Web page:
[Related: 10 Countries Where Retirees Live Large]

Not among the 42% of workers who've run this math? It's easy enough to do: Plug your info into the "How much will you need for retirement" calculator.

Strategize, don't improvise. Go a step beyond simply knowing the target -- know how to hit it.

A study last year conducted at the University of California at Irvine found that people who had a specific plan for their savings amassed between 28% and 85% more than those who didn't. "A formal plan makes you a more disciplined saver," says Chicago financial planner Cicily Maton. The "What you need to save" tool can help you determine how much to put away.

8) Money magazine readers speak up

Get progress reports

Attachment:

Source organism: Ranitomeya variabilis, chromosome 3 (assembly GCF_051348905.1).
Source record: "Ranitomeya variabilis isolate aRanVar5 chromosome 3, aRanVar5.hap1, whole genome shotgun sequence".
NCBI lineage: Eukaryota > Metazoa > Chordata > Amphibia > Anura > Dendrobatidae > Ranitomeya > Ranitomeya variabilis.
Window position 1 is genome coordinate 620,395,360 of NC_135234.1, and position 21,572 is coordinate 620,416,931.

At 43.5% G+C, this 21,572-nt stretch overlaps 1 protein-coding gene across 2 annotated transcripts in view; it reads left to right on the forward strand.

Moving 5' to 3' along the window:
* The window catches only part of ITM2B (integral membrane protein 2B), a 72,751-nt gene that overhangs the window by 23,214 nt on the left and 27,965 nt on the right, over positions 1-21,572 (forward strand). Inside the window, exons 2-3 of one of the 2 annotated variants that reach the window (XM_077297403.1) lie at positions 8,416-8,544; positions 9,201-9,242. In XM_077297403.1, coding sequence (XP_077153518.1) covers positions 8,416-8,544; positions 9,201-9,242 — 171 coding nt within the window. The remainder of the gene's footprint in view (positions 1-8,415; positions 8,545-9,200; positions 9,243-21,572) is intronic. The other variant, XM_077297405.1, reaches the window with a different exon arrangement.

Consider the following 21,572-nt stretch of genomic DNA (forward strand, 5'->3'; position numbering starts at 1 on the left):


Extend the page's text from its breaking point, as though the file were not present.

"We keep track of our net worth using an Excel spreadsheet, and we put all our monthly updates in a binder so we can look back on how far we've come. This motivates us to keep saving and investing and to keep our expenses to a minimum." -- Lori Watts, Allen, Texas

Make your savings untouchable

"I keep a separate savings account that I'm not able to view with my ATM card. I can only see it online. Doing this ensures that I do not take money out of the account -- it's out of sight, out of mind." -- Jay Albino, Stony Point, N.Y.

9) Set goals, but not too many

People who set fewer, more integrated financial goals saved nearly five times as much as those who set many unrelated ones, a recent study from the University of Toronto found.

Reason: With too many things to save for, you spend more time weighing priorities and less time taking action.

Limit yourself to three main goals -- say, retirement, Junior's college, the emergency fund -- then articulate a theme that describes them, like "improving my family's financial security."